Help wanted. Now hiring for all positions. Help needed. Apply within. Applications accepted. Yikes!

In case you haven’t noticed, there’s a crisis of insufficient workers to fill jobs in the North Bay. Unemployment is at a historic low. Businesses need workers and can’t seem to find them. There are “help wanted” signs on businesses all over the place.

More than a year ago, I noticed an unusual sign on the door of a Japanese restaurant. The sign noted that the restaurant was temporarily closed for lunch due to a lack of employees. The restaurant is still closed for lunch. In May, my favorite Chinese restaurant closed completely, in part because of insufficient staff. In fact, there has been a steady stream of restaurant closures in Sonoma County, even as there has been a steady stream of new restaurant openings.

I surveyed all businesses in one shopping center by going door-to-door, asking if they were currently looking to hire new employees. The answer was easy for quite a few businesses because they already had “Help Wanted” signs posted in their windows. It was a bit more complicated for several other businesses such as the small laundry/dry cleaning store where a nice woman told me (in heavily-accented English) that she and her husband were the only employees and couldn’t afford to hire anyone else. At an exercise gym, an employee mentioned the gym was in need of another personal trainer, but hadn’t yet put up a sign. At an investment advisory/stock brokerage firm, an employee said, “Yes, we need to hire someone, but we can’t afford to pay what they want.”

I got interesting reactions at two restaurants, one with Chinese cuisine and one with Mexican cuisine. At each location I said I was writing an article about employment opportunities and wondered whether they were looking to hire. The reactions I got made me wonder if the employees thought I was from Immigration and Customs Enforcement and would be asking for Social Security cards. Employees appeared truly alarmed that I was asking anything about employment. I wondered whether they thought I was asking, personally, if they would hire me. At both places they said “no” to my question, but I doubted they understood exactly what I was asking.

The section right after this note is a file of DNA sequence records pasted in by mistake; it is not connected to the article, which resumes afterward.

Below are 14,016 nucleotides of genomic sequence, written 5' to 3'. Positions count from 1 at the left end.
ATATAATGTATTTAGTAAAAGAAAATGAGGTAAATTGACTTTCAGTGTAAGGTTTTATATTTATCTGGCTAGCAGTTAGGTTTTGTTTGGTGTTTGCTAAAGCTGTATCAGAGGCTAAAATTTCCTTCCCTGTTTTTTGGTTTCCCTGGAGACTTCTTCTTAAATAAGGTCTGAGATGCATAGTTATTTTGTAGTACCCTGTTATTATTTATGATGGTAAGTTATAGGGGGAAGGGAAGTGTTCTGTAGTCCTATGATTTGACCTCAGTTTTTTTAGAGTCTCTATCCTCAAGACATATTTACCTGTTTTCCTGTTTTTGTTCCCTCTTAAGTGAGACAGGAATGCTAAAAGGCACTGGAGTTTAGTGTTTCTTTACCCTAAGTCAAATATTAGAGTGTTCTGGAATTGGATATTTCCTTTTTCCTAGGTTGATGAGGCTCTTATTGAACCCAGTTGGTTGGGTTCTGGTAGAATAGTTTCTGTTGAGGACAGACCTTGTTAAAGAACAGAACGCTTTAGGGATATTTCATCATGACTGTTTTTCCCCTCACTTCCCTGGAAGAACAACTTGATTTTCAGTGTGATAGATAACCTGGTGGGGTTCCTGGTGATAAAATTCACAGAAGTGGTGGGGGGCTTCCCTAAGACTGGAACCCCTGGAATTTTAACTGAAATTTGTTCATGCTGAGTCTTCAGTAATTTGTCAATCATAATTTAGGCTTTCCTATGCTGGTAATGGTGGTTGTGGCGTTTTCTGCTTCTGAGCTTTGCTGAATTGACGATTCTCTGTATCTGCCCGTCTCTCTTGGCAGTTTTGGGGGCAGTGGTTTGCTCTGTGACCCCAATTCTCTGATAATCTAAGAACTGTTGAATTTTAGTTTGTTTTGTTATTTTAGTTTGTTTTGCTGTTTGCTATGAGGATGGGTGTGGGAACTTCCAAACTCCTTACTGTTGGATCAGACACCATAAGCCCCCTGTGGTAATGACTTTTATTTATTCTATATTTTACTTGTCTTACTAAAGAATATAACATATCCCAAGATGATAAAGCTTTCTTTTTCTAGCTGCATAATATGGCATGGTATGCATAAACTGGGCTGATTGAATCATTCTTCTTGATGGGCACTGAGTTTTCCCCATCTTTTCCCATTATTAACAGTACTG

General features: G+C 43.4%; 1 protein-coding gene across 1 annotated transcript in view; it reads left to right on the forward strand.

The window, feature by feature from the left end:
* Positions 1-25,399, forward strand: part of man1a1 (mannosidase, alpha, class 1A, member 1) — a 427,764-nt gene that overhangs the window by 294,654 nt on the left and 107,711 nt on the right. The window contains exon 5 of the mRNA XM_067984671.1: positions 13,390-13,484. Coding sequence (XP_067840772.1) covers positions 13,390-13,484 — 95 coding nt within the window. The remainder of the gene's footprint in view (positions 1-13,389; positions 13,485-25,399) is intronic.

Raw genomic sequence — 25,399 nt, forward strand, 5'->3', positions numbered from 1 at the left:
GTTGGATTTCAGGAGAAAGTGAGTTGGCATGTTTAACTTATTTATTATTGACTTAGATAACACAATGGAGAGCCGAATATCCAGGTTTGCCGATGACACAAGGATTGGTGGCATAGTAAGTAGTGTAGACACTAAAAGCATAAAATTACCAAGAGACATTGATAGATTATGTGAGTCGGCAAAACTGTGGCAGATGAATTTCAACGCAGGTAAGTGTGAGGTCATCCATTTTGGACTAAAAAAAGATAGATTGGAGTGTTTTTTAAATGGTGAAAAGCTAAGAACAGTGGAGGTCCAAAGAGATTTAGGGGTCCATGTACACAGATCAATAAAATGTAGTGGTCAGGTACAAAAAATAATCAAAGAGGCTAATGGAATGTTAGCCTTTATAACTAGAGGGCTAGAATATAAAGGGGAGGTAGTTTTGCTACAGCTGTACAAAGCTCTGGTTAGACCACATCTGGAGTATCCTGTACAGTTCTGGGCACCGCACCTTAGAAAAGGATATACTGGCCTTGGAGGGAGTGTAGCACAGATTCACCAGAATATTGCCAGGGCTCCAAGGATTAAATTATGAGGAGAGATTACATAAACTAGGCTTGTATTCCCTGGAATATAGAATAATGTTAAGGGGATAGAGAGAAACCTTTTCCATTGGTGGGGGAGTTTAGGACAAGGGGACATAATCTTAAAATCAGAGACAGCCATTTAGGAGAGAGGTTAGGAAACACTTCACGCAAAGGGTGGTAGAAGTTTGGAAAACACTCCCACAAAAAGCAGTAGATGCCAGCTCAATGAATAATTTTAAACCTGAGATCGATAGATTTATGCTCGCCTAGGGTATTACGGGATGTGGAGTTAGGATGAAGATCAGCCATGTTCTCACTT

I completed my ambulatory survey, with the expected result: With very few exceptions, every business was looking to hire. Later, I spoke to the chef/owner of a popular breakfast/lunch diner. He confirmed how difficult it is to hire qualified staff, saying that he had worked 47 days straight while looking for a new line cook.

“I can afford to wait for exactly the right person,” he said, “And I pay higher wages than some high-end restaurants. But I must say that the attitude of some new employees is mystifying. They might come to work for a couple of days and then not show up again, with not even a telephone call to us.”

I see a perfect storm brewing in Sonoma County—and perhaps in Marin and Napa Counties as well—over lack of employees to run businesses. This isn’t a technical discussion of unemployment rates, the long-term unemployed versus the short-term unemployed, the plight of people who have stopped looking for work or the effect of unemployment benefits.

Instead, I see a confluence of less-technical factors at work. First, there is the well-documented shortage of affordable housing. Second, building regulations, environmental reviews and government-imposed development fees ensure that not enough affordable housing will appear on the horizon. Third, traffic seems to get worse by the day, making it more and more challenging for workers to commute from somewhere else where housing is affordable. In this regard, I don’t expect lower-paid workers to use the SMART train to commute from Novato or San Rafael to Sonoma County, or vice-versa. And train service to Cloverdale is a distant dream.

Fourth, the burgeoning hospitality industry will demand so many new workers that shortages may be permanent. Note how many wineries (new and old) would like to host 25 weddings each year. Note the arrival and/or expansion of craft breweries and distilleries. Note who is planning to build new hotels.

And finally, note the built-in competition for workers between vineyard owners and growers in the pot—oops, marijuana, oops, cannabis—industry. Sonoma County seems determined to be the center for cannabis in California. Government officials covet new sources of tax revenue. The demand for commercial buildings for cannabis production has already severely disrupted the real estate market. Now the question is: How many workers—including foreign “guest visa” workers—will prefer the higher wages paid by the cannabis industry to the pay (and often physically harder work) of picking grapes? Can a grape-grower end up with fruit rotting in the fields due to lack of pickers? Yes.

Solution? Maybe our elected officials should mandate a minimum wage of $50 an hour. What could go wrong?


A native of Santa Rosa, Bob Andrews is a former pension trust officer at Exchange Bank and was a long-time co-owner of a retirement plan administration firm. He’s married with two children and three grandchildren and loves everything to do with wine. Contact him at

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